Stocks Tax: The Basics

by Investing School on September 19, 2009

Taxes on stocks can be very complex. This is primarily due to some of the terminology and variables that distract the investor or trader from understanding the system. However, if you take the time to become aware of and knowledgeable about how stock gains and losses are taxed, you will benefit financially.

To begin with, the IRS (Internal Revenue Service) taxes capital gains and deducts capital losses from your gains. Capital gains and losses are the profits or losses resulting from the sale of securities (stocks in this case).

Therefore, if you sold shares for a total of a $100 profit, it would be considered a capital gain. However, if you also had a loss of $50 (capital loss) on another set of shares you would only be taxed on the overall $50 gain. Thus, you subtract your $50 loss from the $100 gain in order to result in a $50 capital gain.

You must also note that the IRS will only calculate realized gains and losses for the year, not unrealized. In this case, “realized” simply refers to the fact that you have sold your shares, while unrealized means you may have incurred a gain or a loss but your shares have not been sold yet.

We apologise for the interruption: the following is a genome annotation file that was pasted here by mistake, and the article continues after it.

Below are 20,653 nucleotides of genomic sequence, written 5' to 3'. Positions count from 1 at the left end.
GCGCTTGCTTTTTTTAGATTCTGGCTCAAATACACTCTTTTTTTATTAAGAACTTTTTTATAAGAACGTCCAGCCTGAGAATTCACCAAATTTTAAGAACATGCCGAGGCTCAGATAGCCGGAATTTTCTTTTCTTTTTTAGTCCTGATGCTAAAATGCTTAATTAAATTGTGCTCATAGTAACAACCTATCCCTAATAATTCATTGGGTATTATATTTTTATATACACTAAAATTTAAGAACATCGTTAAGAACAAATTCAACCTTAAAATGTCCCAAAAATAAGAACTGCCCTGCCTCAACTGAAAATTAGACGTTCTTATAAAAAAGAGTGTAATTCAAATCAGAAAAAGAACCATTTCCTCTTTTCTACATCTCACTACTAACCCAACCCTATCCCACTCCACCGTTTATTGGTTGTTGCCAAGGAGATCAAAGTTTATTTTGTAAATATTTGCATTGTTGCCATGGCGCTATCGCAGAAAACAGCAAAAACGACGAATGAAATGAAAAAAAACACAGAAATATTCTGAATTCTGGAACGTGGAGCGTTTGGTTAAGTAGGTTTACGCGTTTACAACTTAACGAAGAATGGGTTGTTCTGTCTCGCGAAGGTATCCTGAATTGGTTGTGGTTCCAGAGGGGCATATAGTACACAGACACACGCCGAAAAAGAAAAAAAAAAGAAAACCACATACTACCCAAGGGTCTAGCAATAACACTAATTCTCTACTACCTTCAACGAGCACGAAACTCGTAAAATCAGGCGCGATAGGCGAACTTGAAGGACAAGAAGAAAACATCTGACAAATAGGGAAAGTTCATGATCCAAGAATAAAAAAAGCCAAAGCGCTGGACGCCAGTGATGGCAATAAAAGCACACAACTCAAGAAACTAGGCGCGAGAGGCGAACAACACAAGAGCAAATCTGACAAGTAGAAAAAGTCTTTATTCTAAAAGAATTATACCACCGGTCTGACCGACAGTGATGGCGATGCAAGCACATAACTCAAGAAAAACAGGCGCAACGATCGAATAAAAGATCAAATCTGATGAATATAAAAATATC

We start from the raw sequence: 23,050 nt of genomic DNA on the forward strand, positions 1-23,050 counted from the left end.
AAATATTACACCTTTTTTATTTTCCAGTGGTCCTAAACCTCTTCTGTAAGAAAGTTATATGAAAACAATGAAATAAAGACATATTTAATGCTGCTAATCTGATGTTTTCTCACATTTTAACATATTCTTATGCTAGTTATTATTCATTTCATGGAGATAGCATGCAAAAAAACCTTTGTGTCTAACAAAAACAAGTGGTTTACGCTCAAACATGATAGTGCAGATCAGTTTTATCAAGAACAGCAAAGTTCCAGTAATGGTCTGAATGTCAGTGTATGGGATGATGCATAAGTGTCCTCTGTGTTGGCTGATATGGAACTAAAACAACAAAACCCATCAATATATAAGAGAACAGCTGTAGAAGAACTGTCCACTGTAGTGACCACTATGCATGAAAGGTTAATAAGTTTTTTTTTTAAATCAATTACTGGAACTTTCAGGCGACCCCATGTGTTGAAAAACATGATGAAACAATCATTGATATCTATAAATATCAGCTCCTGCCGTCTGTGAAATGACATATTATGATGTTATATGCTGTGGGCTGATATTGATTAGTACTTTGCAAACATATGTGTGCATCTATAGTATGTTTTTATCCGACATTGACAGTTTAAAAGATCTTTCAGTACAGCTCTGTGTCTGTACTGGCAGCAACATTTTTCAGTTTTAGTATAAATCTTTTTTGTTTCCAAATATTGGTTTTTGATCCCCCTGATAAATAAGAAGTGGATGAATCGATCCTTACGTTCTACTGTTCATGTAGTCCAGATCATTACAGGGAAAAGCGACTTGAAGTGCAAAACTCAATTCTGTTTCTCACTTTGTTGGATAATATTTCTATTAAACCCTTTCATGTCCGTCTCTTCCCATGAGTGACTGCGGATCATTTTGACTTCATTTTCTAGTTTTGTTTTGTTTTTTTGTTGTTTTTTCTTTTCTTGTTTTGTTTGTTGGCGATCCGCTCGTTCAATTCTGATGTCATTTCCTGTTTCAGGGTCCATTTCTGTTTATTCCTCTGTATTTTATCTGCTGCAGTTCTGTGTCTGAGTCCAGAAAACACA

Now you’re most likely wondering what rate your gains will be taxed at. In order to differentiate between true investors and traders, the government taxes them at different rates based on the length of their ownership of the stock.

Thus if you hold your stock for less than a year (365 days), it is calculated as a short-term gain or loss. On the other hand, if you hold your stock for more than a year, it is calculated as a long-term gain or loss. Long-term gains are taxed at a more favorable rate (usually 15%) if you fall in or above the 25% tax bracket. If you fall at below the 15% tax bracket, you will be taxed at 5%.

Short term gains are taxed at a less advantageous rate, depending on your tax bracket. You will receive no benefit for short-term gains and will be taxed at the same rate of the tax bracket you fall within. If you have an overall capital loss for the year, you have the ability to use the remaining short-term loss to “shield” a maximum of $3,000 of standard income. This means that you get to avoid paying taxes on $3,000 of the income you earn from your career.

This is merely a small portion of the information that is essential to understand. However, do not take it for granted. These basics are absolutely vital in understanding how your gains and losses are taxed and how to benefit from the system. For instance, it is obviously more beneficial for one to maintain your stocks for at least one year (plus a day to ensure the tax benefit). Yet, if you fall at or below the 15%, the short-term gain tax burden may not affect you as severely.

Edward Hughes wrote this article for Tax Matters Solutions, a Fort Wayne, Indiana business helping people with IRS problems.

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